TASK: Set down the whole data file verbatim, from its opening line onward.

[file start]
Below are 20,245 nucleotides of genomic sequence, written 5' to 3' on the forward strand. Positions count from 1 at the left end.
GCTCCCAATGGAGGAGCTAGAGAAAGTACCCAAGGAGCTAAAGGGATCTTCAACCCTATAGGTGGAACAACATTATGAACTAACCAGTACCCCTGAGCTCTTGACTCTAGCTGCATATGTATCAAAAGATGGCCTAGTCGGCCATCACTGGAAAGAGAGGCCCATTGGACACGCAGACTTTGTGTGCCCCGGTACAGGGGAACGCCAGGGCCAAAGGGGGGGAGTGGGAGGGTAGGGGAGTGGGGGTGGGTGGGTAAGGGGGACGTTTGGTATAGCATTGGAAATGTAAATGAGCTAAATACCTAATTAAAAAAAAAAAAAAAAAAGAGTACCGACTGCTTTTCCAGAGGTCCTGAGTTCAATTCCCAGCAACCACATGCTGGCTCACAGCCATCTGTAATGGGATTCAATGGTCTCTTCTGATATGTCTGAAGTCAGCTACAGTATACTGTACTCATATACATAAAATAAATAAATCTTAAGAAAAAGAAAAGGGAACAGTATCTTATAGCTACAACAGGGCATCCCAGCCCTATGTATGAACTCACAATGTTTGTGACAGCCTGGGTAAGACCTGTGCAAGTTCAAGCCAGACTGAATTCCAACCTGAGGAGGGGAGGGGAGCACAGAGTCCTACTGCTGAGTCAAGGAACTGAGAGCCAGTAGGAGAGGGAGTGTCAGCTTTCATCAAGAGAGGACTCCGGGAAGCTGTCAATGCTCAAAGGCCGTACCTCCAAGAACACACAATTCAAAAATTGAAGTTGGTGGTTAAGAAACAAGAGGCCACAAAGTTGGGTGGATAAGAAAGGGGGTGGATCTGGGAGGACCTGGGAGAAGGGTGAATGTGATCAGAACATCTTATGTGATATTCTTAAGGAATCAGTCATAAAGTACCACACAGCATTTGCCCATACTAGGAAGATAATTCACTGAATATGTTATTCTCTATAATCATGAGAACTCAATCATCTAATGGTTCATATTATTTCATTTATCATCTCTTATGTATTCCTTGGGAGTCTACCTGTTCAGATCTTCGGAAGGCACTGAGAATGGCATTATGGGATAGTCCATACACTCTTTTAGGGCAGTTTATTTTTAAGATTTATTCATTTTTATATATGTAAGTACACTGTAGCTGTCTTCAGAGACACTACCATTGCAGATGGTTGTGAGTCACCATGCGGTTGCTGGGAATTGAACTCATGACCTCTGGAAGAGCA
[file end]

Below are 20,245 nucleotides of genomic sequence, written 5' to 3' on the forward strand. Positions count from 1 at the left end.
GCTCCCAATGGAGGAGCTAGAGAAAGTACCCAAGGAGCTAAAGGGATCTTCAACCCTATAGGTGGAACAACATTATGAACTAACCAGTACCCCTGAGCTCTTGACTCTAGCTGCATATGTATCAAAAGATGGCCTAGTCGGCCATCACTGGAAAGAGAGGCCCATTGGACACGCAGACTTTGTGTGCCCCGGTACAGGGGAACGCCAGGGCCAAAGGGGGGGAGTGGGAGGGTAGGGGAGTGGGGGTGGGTGGGTAAGGGGGACGTTTGGTATAGCATTGGAAATGTAAATGAGCTAAATACCTAATTAAAAAAAAAAAAAAAAAAGAGTACCGACTGCTTTTCCAGAGGTCCTGAGTTCAATTCCCAGCAACCACATGCTGGCTCACAGCCATCTGTAATGGGATTCAATGGTCTCTTCTGATATGTCTGAAGTCAGCTACAGTATACTGTACTCATATACATAAAATAAATAAATCTTAAGAAAAAGAAAAGGGAACAGTATCTTATAGCTACAACAGGGCATCCCAGCCCTATGTATGAACTCACAATGTTTGTGACAGCCTGGGTAAGACCTGTGCAAGTTCAAGCCAGACTGAATTCCAACCTGAGGAGGGGAGGGGAGCACAGAGTCCTACTGCTGAGTCAAGGAACTGAGAGCCAGTAGGAGAGGGAGTGTCAGCTTTCATCAAGAGAGGACTCCGGGAAGCTGTCAATGCTCAAAGGCCGTACCTCCAAGAACACACAATTCAAAAATTGAAGTTGGTGGTTAAGAAACAAGAGGCCACAAAGTTGGGTGGATAAGAAAGGGGGTGGATCTGGGAGGACCTGGGAGAAGGGTGAATGTGATCAGAACATCTTATGTGATATTCTTAAGGAATCAGTCATAAAGTACCACACAGCATTTGCCCATACTAGGAAGATAATTCACTGAATATGTTATTCTCTATAATCATGAGAACTCAATCATCTAATGGTTCATATTATTTCATTTATCATCTCTTATGTATTCCTTGGGAGTCTACCTGTTCAGATCTTCGGAAGGCACTGAGAATGGCATTATGGGATAGTCCATACACTCTTTTAGGGCAGTTTATTTTTAAGATTTATTCATTTTTATATATGTAAGTACACTGTAGCTGTCTTCAGAGACACTACCATTGCAGATGGTTGTGAGTCACCATGCGGTTGCTGGGAATTGAACTCATGACCTCTGGAAGAGCA